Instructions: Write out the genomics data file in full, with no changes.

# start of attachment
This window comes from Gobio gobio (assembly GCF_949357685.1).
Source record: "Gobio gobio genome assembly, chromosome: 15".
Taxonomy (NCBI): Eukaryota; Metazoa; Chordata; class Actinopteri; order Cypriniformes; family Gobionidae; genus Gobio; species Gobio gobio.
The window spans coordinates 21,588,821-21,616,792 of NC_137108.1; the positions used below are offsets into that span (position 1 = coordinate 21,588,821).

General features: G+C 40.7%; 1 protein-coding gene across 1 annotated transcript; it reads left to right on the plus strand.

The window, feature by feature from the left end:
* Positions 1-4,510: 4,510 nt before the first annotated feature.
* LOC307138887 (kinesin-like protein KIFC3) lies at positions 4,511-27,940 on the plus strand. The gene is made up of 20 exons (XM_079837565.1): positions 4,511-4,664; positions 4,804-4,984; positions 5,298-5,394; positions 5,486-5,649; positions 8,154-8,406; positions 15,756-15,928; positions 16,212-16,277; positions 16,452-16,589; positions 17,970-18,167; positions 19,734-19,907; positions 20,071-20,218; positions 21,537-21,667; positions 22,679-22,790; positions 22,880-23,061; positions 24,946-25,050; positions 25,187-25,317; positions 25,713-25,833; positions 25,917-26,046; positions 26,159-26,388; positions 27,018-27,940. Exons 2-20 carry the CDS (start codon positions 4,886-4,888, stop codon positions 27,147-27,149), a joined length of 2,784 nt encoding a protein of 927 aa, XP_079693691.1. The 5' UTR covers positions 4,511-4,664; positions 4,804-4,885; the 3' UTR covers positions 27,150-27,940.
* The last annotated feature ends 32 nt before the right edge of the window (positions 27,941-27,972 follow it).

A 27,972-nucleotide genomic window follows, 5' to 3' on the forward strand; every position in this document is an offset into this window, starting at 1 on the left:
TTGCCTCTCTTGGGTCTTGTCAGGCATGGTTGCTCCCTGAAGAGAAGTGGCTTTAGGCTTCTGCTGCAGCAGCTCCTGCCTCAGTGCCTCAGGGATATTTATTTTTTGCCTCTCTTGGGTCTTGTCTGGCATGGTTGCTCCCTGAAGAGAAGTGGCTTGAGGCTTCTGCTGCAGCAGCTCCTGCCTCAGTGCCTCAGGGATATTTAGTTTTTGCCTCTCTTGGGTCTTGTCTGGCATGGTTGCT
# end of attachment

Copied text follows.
This window comes from Gobio gobio (assembly GCF_949357685.1).
Source record: "Gobio gobio genome assembly, chromosome: 15".
Taxonomy (NCBI): Eukaryota; Metazoa; Chordata; class Actinopteri; order Cypriniformes; family Gobionidae; genus Gobio; species Gobio gobio.
The window spans coordinates 21,588,821-21,616,792 of NC_137108.1; the positions used below are offsets into that span (position 1 = coordinate 21,588,821).

General features: G+C 40.7%; 1 protein-coding gene across 1 annotated transcript; it reads left to right on the plus strand.

The window, feature by feature from the left end:
* Positions 1-4,510: 4,510 nt before the first annotated feature.
* LOC307138887 (kinesin-like protein KIFC3) lies at positions 4,511-27,940 on the plus strand. The gene is made up of 20 exons (XM_079837565.1): positions 4,511-4,664; positions 4,804-4,984; positions 5,298-5,394; positions 5,486-5,649; positions 8,154-8,406; positions 15,756-15,928; positions 16,212-16,277; positions 16,452-16,589; positions 17,970-18,167; positions 19,734-19,907; positions 20,071-20,218; positions 21,537-21,667; positions 22,679-22,790; positions 22,880-23,061; positions 24,946-25,050; positions 25,187-25,317; positions 25,713-25,833; positions 25,917-26,046; positions 26,159-26,388; positions 27,018-27,940. Exons 2-20 carry the CDS (start codon positions 4,886-4,888, stop codon positions 27,147-27,149), a joined length of 2,784 nt encoding a protein of 927 aa, XP_079693691.1. The 5' UTR covers positions 4,511-4,664; positions 4,804-4,885; the 3' UTR covers positions 27,150-27,940.
* The last annotated feature ends 32 nt before the right edge of the window (positions 27,941-27,972 follow it).

A 27,972-nucleotide genomic window follows, 5' to 3' on the forward strand; every position in this document is an offset into this window, starting at 1 on the left:
TTGCCTCTCTTGGGTCTTGTCAGGCATGGTTGCTCCCTGAAGAGAAGTGGCTTTAGGCTTCTGCTGCAGCAGCTCCTGCCTCAGTGCCTCAGGGATATTTATTTTTTGCCTCTCTTGGGTCTTGTCTGGCATGGTTGCTCCCTGAAGAGAAGTGGCTTGAGGCTTCTGCTGCAGCAGCTCCTGCCTCAGTGCCTCAGGGATATTTAGTTTTTGCCTCTCTTGGGTCTTGTCTGGCATGGTTGCT